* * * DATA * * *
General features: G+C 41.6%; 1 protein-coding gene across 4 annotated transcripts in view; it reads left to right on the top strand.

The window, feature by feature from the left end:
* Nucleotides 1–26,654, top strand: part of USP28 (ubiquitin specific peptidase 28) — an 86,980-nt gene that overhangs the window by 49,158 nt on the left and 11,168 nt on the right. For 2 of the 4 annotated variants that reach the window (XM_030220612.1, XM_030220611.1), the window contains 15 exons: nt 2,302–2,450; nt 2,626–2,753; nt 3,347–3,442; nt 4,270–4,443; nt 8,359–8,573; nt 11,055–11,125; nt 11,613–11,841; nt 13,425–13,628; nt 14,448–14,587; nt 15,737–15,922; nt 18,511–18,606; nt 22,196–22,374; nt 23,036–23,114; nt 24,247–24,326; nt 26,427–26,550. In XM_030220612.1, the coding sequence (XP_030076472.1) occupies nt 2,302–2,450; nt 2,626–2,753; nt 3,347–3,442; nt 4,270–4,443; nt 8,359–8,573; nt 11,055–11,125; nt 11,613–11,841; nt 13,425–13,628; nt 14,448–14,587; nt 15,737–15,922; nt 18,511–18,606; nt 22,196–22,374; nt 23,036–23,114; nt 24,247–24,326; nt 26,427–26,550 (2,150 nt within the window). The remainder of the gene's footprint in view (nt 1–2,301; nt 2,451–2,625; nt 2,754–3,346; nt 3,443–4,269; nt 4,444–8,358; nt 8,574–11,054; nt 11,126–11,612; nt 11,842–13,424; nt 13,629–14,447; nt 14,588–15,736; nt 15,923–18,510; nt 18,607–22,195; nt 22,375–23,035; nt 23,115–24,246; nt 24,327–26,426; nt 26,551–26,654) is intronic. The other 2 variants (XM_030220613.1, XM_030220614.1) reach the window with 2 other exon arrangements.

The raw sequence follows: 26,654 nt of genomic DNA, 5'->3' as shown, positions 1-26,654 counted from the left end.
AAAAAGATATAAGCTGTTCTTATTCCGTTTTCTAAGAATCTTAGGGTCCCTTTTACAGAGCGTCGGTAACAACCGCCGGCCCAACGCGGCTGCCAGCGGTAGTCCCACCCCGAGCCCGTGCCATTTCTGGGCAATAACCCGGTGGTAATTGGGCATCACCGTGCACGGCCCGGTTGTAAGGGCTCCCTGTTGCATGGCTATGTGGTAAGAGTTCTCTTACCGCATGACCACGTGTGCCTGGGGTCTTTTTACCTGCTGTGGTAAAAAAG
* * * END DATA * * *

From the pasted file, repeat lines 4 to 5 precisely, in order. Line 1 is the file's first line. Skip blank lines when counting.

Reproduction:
The raw sequence follows: 26,654 nt of genomic DNA, 5'->3' as shown, positions 1-26,654 counted from the left end.
AAAAAGATATAAGCTGTTCTTATTCCGTTTTCTAAGAATCTTAGGGTCCCTTTTACAGAGCGTCGGTAACAACCGCCGGCCCAACGCGGCTGCCAGCGGTAGTCCCACCCCGAGCCCGTGCCATTTCTGGGCAATAACCCGGTGGTAATTGGGCATCACCGTGCACGGCCCGGTTGTAAGGGCTCCCTGTTGCATGGCTATGTGGTAAGAGTTCTCTTACCGCATGACCACGTGTGCCTGGGGTCTTTTTACCTGCTGTGGTAAAAAAG